Then I began to know him via film. One by one, I became familiar with this man through each of his film roles. And there were so many- over 120 films! I have an overt bias to films of the 1930’s, preferably the early 30’s; and EE Horton was in his prime for this era of motion pictures. He dominated comedies as the supporting character we all loved to see.  EE Horton: “I have my own little kingdom. I do the scavenger parts no one else wants and I get well paid for it.”

Born a Brooklyn kid on March 18, 1886, but his speech and demeanor allowed him to often play the part of an aristocrat, anxious fussbudget or European-cultured man servant. He started on the stage and moved into silents. But it’s his distinctive voice coupled with his “triple take” signature look that lead to him playing the favorite sidekick of 30’s comedies. It certainly didn’t hurt any that he also started many of his talkies working with none other than Ernst Lubitsch.

In real life, Horton was known to be a frugal man but he knew how to spend his money where it counts. He invested in a 22 acres estate in California with a compound of houses to share with his family- including his mother (who lived to be a centenarian) and his siblings. He never married and rumors have asserted that his lifetime partner was actor Gavin Gordon. But if so, he kept his sexuality status a very private matter as no documentation can verify with certainty. Up until cancer suddenly striking at age 83, he tirelessly worked for decades across all opportunities of acting medium. At the mere suggestion of retirement at the age of 80, he protested: ” Dear Lord! I would go right out of my mind.” I for one, I am very grateful for his hard-working commitment to his craft.

Gallery of EE Horton…


the lovable “nervous nellie”



Playing the wing man to Fred Astaire

Playing the wing man to Fred Astaire

Horton partnered up with Astaire in five films

Horton partnered up with Astaire in five films


Horton k-k-kicking it with Betty Grable, in his swim trunks

EEHorton as the MadHatter

EEHorton as the MadHatter

Edward Everett Horton and Carmen Miranda

Clowning around with Carmen Miranda for “Springtime in the Rockies” (1942)

Stached EEHorton, fellow famed character actor Zazu Pitts

Stached EEHorton, fellow famed character actor Zazu Pitts

with Miriam Hopkins

with Miriam Hopkins


Batman TV series favorite EE Horton chumming with co-star Vincent Price

From stage to radio to screen, Edward Everett Horton was a multi medium master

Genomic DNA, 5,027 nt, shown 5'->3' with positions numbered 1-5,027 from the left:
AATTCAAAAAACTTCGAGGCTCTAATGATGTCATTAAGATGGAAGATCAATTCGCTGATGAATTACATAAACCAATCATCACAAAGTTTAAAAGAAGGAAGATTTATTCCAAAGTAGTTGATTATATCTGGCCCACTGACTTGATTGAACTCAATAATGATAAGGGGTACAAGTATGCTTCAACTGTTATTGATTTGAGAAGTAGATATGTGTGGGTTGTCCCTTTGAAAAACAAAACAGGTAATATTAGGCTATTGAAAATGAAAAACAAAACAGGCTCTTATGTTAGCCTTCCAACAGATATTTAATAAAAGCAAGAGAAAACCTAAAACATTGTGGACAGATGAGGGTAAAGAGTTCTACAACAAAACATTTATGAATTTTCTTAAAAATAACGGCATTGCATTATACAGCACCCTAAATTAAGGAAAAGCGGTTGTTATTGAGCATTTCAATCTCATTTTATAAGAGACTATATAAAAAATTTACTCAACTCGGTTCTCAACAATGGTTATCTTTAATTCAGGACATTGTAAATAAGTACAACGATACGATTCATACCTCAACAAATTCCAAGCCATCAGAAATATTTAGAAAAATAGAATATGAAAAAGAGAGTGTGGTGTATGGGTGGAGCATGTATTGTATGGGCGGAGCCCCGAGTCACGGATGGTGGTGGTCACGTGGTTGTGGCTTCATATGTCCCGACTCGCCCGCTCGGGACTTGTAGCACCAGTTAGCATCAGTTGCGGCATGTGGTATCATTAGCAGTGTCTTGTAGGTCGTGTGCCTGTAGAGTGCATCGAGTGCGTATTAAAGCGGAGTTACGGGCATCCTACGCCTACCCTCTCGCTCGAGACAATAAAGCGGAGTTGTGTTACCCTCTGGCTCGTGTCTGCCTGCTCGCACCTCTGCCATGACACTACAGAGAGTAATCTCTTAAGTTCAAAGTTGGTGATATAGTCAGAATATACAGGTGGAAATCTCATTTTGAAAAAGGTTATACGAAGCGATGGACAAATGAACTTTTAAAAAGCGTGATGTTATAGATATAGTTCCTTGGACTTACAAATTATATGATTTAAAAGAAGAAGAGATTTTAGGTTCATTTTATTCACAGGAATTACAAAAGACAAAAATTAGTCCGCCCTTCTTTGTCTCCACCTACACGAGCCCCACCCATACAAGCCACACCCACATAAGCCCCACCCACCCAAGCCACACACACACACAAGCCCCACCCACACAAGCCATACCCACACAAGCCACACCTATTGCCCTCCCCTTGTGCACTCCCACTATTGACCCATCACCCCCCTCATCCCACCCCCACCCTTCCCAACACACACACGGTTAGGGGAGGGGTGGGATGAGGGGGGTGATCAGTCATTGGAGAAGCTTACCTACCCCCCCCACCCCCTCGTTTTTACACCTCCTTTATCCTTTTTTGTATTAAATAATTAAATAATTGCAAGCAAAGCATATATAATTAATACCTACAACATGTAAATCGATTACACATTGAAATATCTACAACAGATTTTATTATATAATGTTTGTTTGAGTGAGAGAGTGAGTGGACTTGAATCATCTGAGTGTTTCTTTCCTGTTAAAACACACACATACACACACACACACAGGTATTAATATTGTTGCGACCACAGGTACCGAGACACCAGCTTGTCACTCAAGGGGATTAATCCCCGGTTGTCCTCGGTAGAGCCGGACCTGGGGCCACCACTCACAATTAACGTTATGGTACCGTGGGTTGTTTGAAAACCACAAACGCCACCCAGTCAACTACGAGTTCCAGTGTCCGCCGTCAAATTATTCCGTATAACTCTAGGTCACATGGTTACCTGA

From stage to radio to screen, Edward Everett Horton was a multi medium master including reviving his role as Henry in “Springtime For Henry” over 3,000 times


a delightful smile from a truly delightful man who lived a full life indeed

This piece was written in conjunction with the 3rd annual WHAT A CHARACTER! BLOGATHON hosted by Aurora of ONCE UPON A SCREEN, Paula of PAULA’S CINEMA CLUB and yours truly. Review day one, day two and day three of the fabulous list of talented entries for more reading enjoyment!




The greatly anticipated moment has finally arrived! Your humble co-hosting threesome are proud to bring you the first day of blogger entries in the 3rd annual What A Character! Blogathon. What quirky characters, which silly sidekicks and what scene stealing supporting actors can we expect for the first of three full days of our mega event? Please explore each of the following entries for their fascinating reviews on all our beloved character actors. Click on the links to learn more about WHAT A CHARACTER! these actors really are.

I will be updating these links all day long as they pour in. So I implore you to check back frequently. Additionally, be sure to check out my co-hosts announcements over the next 2 days- Aurora at ONCE UPON A SCREEN tomorrow and Paula at PAULA’S CINEMA CLUB on Tuesday.

First up…Theresa guest posts on ONCE UPON A SCREEN to provide us her insights on character actors Ann Doran & Lurene Tuttle. As Theresa explains, Doran was “the best “best friend” a girl could EVER have” and she “could toss a line or raise one eyebrow with the best of ‘em.” As she describes her love for Tuttle, “She’s equal parts fuss-budget and no-nonsense, common sense.”

Next, Steve of MOVIE MOVIE BLOG BLOG offers up A Tribute to the highly versatile “king of character actors” Charles Durning 

Then, THE LAST DRIVE-IN witnesses Burgess Meredith as Charter Member in the Fraternity of Dreamers. As Jo Gabriel scribes, “He’s always just a bit peculiar, idiosyncratic, eccentric, lyrical, salty, sometimes irascible, but always captivating and distinctive, His voice, his persona, his look, his style…” We agree!